Haram esh-Sharif or Temple Mount in East Jerusalem

Friday, 3 September 2021 - 11:00 am (CET/MEZ) Berlin | Author/Destination:
Category/Kategorie: General, UNESCO World Heritage, Union for the Mediterranean
Reading Time:  5 minutes

© Andrew Shiva/cc-by-sa-4.0

© Andrew Shiva/cc-by-sa-4.0

Known to Muslims as the Haram esh-Sharif (“the Noble Sanctuary”, or “the Noble Sanctuary of Jerusalem”) and the Al Aqsa Compound, and to Jews as Temple Mount (“Mount of the House [of God, i.e. the Temple in Jerusalem]”), is a hill in the UNESCO World Heritage Site Old City of Jerusalem that for thousands of years has been venerated as a holy site in Christianity, Islam and Islam, and Judaism alike.

The present site is a flat plaza surrounded by retaining walls (including the Western Wall) that was built during the reign of Herod the Great for an expansion of the temple. The plaza is dominated by three monumental structures from the early Umayyad period – the al-Aqsa Mosque, the Dome of the Rock and the Dome of the Chain – and four minarets. Herodian walls and gates, with additions from the late Byzantine and early Islamic periods, cut through the flanks of the Mount. Currently, it can be reached through eleven gates, ten reserved for Muslims and one for non-Muslims, with guard posts of Israeli police in the vicinity of each.

According to Jewish tradition and scripture, the First Temple was built by King Solomon, the son of King David, in 957 BCE, and was destroyed by the Neo-Babylonian Empire in 586 BCE; however, no substantial archaeological evidence has verified this. The Second Temple was constructed under the auspices of Zerubbabel in 516 BCE, and was destroyed by the Roman Empire in 70 CE. Orthodox Jewish tradition maintains it is here that the third and final Temple will be built when the Messiah comes. The location is the holiest site in Judaism, and is the place Jews turn towards during prayer. Due to its extreme sanctity, many Jews will not walk on the Mount itself, to avoid unintentionally entering the area where the Holy of Holies stood, since according to rabbinical law, there is still some aspect of the divine presence at the site.

© Andrew Shiva/cc-by-sa-4.0 © Andrew Shiva/cc-by-sa-4.0 Al-Aqsa Mosque © Andrew Shiva/cc-by-sa-4.0 Dome of the Rock © Simchu0000/cc-by-sa-3.0 Dome of the Rock © Victorgrigas/cc-by-sa-3.0 Inside the Dome of the Rock © Virtutepetens/cc-by-sa-4.0 Southwest qanatir (arches) of the Haram al Sharif © Wilson44691
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Southwest qanatir (arches) of the Haram al Sharif © Wilson44691
Among Muslims, the Mount is the site of one of the three Sacred Mosques, the holiest sites in Islam. Amongst Sunni Muslims, it is considered the third holiest site in Islam. Revered as the Noble Sanctuary, the location of Muhammad‘s journey to Jerusalem and ascension to heaven, the site is also associated with the Jewish biblical prophets who are also venerated in Islam. Umayyad Caliphs commissioned the construction of the al-Aqsa Mosque and Dome of the Rock on the site. The Dome was completed in 692 CE, making it one of the oldest extant Islamic structures in the world. The Al Aqsa Mosque rests on the far southern side of the Mount, facing Mecca. The Dome of the Rock currently sits in the middle, occupying or close to the area where the Holy Temple previously stood.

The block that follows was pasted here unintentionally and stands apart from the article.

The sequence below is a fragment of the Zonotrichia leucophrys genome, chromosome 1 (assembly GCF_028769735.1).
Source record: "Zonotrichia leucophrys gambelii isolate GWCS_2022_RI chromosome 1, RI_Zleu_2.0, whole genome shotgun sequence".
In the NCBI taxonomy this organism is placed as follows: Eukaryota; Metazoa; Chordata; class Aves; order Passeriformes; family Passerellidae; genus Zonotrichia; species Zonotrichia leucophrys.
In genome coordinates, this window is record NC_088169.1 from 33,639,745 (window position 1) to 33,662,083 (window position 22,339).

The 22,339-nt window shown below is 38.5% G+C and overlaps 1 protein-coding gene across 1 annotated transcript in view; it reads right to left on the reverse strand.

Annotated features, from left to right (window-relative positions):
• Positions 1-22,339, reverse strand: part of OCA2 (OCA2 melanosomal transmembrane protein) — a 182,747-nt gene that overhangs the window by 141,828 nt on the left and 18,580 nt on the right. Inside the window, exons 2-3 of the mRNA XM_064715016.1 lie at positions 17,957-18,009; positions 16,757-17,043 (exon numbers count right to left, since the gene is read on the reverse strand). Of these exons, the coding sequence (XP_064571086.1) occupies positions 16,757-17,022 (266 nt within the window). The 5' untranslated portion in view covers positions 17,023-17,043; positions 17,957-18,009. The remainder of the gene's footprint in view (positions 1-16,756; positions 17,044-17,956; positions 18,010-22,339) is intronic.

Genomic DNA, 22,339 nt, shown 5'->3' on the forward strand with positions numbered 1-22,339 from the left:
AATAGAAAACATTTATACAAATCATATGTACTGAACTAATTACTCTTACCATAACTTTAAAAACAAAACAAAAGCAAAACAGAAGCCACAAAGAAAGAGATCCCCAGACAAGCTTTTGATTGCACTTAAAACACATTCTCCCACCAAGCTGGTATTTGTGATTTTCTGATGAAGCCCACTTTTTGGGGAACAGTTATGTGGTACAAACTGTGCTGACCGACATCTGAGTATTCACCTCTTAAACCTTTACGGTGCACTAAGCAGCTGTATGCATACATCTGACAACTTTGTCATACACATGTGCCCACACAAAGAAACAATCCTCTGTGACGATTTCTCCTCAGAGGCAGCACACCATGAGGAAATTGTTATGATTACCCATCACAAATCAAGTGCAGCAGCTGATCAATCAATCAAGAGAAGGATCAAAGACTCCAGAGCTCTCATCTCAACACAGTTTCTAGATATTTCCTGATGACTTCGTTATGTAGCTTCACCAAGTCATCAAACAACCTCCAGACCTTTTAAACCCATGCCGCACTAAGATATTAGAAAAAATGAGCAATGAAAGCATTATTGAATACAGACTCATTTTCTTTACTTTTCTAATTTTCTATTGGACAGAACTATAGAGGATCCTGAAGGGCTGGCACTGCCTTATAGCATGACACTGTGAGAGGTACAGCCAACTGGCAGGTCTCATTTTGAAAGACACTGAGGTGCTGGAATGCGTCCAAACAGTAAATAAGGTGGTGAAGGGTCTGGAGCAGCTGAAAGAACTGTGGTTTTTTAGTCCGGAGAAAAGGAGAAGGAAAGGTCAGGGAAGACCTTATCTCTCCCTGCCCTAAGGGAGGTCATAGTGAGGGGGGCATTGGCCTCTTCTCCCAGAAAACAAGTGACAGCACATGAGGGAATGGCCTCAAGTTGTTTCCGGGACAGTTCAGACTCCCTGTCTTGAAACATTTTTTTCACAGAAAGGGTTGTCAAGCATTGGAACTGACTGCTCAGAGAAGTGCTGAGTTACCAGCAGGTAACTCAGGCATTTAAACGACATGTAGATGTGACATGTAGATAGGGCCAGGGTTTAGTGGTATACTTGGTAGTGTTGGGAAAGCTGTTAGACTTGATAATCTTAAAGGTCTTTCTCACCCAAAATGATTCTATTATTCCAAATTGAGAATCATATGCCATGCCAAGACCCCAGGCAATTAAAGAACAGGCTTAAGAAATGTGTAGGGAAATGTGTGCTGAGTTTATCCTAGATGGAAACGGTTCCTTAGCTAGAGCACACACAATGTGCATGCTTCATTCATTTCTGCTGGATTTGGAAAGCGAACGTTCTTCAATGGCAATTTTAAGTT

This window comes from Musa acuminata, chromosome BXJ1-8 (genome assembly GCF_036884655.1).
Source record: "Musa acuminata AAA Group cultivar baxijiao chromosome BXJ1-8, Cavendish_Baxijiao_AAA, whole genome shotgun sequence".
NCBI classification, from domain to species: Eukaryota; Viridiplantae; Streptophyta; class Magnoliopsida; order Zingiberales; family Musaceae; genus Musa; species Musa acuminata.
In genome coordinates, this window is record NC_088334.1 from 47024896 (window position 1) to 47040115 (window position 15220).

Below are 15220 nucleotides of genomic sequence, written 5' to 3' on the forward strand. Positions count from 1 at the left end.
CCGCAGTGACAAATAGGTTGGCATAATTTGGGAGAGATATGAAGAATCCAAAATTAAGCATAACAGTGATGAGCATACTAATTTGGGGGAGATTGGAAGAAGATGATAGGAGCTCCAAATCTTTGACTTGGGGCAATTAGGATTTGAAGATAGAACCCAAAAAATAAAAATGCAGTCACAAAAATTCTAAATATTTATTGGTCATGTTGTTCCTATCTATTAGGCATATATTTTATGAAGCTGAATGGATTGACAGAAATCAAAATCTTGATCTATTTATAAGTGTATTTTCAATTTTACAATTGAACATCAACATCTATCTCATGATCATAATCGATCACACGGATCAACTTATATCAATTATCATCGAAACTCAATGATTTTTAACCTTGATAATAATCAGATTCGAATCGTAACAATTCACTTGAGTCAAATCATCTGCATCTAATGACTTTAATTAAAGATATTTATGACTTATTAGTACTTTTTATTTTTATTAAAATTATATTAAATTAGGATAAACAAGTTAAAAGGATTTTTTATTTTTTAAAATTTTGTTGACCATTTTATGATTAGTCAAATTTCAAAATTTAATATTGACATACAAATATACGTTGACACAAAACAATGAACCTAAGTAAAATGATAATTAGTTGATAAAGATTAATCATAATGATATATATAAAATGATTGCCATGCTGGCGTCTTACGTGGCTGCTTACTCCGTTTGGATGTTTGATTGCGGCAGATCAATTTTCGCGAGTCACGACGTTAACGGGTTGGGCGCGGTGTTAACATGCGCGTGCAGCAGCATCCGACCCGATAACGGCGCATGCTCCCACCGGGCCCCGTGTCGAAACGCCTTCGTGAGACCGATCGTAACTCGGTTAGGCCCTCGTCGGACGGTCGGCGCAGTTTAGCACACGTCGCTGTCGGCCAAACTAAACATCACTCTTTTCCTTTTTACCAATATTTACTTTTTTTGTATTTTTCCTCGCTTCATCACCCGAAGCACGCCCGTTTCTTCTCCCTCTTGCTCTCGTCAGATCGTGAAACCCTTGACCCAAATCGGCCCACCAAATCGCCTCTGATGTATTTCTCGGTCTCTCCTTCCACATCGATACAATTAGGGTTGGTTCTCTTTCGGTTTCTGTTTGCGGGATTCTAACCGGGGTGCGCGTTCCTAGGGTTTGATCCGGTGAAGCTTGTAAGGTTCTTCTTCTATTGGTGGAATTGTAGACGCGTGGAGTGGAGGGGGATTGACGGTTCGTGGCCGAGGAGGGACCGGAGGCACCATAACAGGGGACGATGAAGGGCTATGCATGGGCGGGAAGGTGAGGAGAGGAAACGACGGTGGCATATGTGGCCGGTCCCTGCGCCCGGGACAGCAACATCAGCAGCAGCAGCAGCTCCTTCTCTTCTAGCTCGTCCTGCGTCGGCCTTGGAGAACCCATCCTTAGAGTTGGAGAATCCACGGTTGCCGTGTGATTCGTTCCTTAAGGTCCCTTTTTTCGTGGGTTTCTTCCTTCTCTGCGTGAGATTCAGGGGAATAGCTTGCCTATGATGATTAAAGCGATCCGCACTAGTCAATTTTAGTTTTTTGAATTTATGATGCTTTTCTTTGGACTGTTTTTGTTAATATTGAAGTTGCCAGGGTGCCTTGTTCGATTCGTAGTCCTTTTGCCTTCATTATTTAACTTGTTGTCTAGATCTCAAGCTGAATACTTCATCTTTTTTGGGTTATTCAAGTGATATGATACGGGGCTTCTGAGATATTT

In light of the dual claims of Judaism and Islam, it is one of the most contested religious sites in the world. Since the Crusades, the Muslim community of Jerusalem has managed the site through the Jerusalem Islamic Waqf. The Temple Mount is within the Old City, which has been controlled by Israel since 1967. After the Six-Day War, Israel handed administration of the site back to the Waqf under Jordanian custodianship, while maintaining Israeli security control. It remains a major focal point of the Arab–Israeli conflict. In an attempt to keep the status quo, the Israeli government enforces a controversial ban on prayer by non-Muslims. Regardless of the rival perspectives and claims, the Temple Mount is the third most important shrine in Islam and the most important shrine in Judaism. For most parts of Christianity it is of secondary religious importance. The fascination for the Temple Mount here comes from the gilded dome of the Dome of the Rock.

Read more on Jerusalem Post, 2 December 2021: 129 nations ignore Jewish ties to Temple Mount, call it solely Muslim and Wikipedia Haram esh-Sharif (Smart Traveler App by U.S. Department of State - Weather report by weather.com - Global Passport Power Rank - Travel Risk Map - Democracy Index - GDP according to IMF, UN, and World Bank - Global Competitiveness Report - Corruption Perceptions Index - Press Freedom Index - World Justice Project - Rule of Law Index - UN Human Development Index - Global Peace Index - Travel & Tourism Competitiveness Index). Photos by Wikimedia Commons. If you have a suggestion, critique, review or comment to this blog entry, we are looking forward to receive your e-mail at comment@wingsch.net. Please name the headline of the blog post to which your e-mail refers to in the subject line.










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